Closing on a House for the Seller

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Closing on a House for the Seller

You and your buyer agreed on a closing date as part of your purchase and sales contract. That date set the framework for everything that happens from the time escrow is opened until the final paperwork is recorded at the county courthouse, usually four to six weeks later. This period is known as closing.

The good news is that you now have an impartial third party working for you. Escrow will order the preliminary title report, the payoff balances from your lenders, the property tax balance due either to you or the county, and whatever other paperwork is essential for you to complete this deal.
Escrow also is gatekeeper for all the buyer has to do. They will see that the buyer’s loan documents arrive on time for the closing. Mean while, your realtor is working to remove the financing and inspection contingencies after you and the buyer agree that everything is in order.
When all the terms of your sales contract are met and all the loan documents have been prepared, Escrow will prepare the HUD-1 settlement statement, which itemizes the money coming in and being paid out on your closing date. You and the buyer will have a chance to review the statement ahead of the meeting where you sign the final paperwork. The documents come from Escrow – and in California – you do not need to attend a Closing meeting.  Your agent will contact you to congratulate you on the transfer and Close of your escrow.  But it should be a day when everyone can celebrate.

Seller Responsibilities

Your tasks as seller during the closing period are to:

  • Maintain the house in good condition
  • Negotiate and perhaps repair something the buyer’s inspector finds
  • Notify your utility companies of a final service date
  • Prepare to move

Seller’s Tip: Don’t cancel your homeowner’s insurance policy until the transfer of ownership has been recorded.

Buyer Responsibilities

The buyer’s duties are more burdensome. They include:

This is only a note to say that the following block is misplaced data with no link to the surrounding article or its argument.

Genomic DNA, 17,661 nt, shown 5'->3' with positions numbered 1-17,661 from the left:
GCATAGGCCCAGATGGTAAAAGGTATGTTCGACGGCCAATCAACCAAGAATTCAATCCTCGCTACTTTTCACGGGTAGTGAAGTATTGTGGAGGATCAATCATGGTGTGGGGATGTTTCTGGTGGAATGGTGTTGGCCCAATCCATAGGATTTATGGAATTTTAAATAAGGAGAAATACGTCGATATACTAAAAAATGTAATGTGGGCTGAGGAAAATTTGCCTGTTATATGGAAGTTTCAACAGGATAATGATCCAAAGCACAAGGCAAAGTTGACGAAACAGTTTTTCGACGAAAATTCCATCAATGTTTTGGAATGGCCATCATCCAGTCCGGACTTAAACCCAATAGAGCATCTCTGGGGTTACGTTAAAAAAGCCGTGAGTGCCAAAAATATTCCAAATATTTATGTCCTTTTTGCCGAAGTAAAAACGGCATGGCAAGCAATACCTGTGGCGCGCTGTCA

• Hiring a general home inspector and perhaps specialty inspectors
  • Negotiating with you to have repairs made, or not
  • Completing the loan package
  • Buying homeowner’s insurance
  • Setting up accounts with utilities

Prior to Closing Day

If your buyer’s lender required a survey of the property, you need to review the document. Question the boundaries if you think something is wrong. Surveys are particularly important in rural areas. Experts advise close scrutiny if your boundary is adjacent to a stream or river that has changed course. Also, a final walk through may be requested. This gives the buyer one last chance to view the property and make sure that agreed upon repairs are completed.

Closing Day

The day your home transaction closes is the day your deed is sent to be filed at the county courthouse. You and the buyer will sign a stack of closing documents. All bills will be paid such as agent commissions, mortgage payoffs, down payments, etc. You will receive a proceeds check if one is due to you. The buyer receives the keys, remotes for the garage doors, and possibly reciepts from any work agreed to be done .

What to get to Escrow

  • The deed to your home, if the home is paid off and has no mortgage or leins
  • Photo ID ? a driver’s license or passport
  • A certified check if required in the amount told to you by Escrow
  • The keys and security codes for the house

Don’t forget to gather warranty and instruction books for heating, cooling, and plumbing systems and for appliances that will stay with the house. Leave them for the buyer when you move out.

What the Seller Pays

What the seller pays at closing depends partly on local law and practice and on the terms negotiated in the sales contract. Just remember that the contract rules. You can’t decide you don’t want to pay something that was already agreed to by both parties and written in your contract – unless you can get your buyer to agree. Of course, that means amending the paperwork, which could mean delaying the closing.

Typical seller expenses

  • The outstanding mortgage
  • Real estate commissions
  • Property taxes, utility bills, homeowner’s insurance, and condominium dues, if any are due (most of this is prorated at closing)
  • Escrow, Title and/or Attorney fees

If you live in an area where home warranties are popular, this could be another expense. Warranties are a kind of insurance policy that guarantee for a year the mechanical systems and appliances.

Because whatever you agreed to pay at closing is deducted from your selling price or proceeds. That is, unless your sales price doesn’t cover the total cost of paying off your loan and the other costs of sale.

By Diane Tuman

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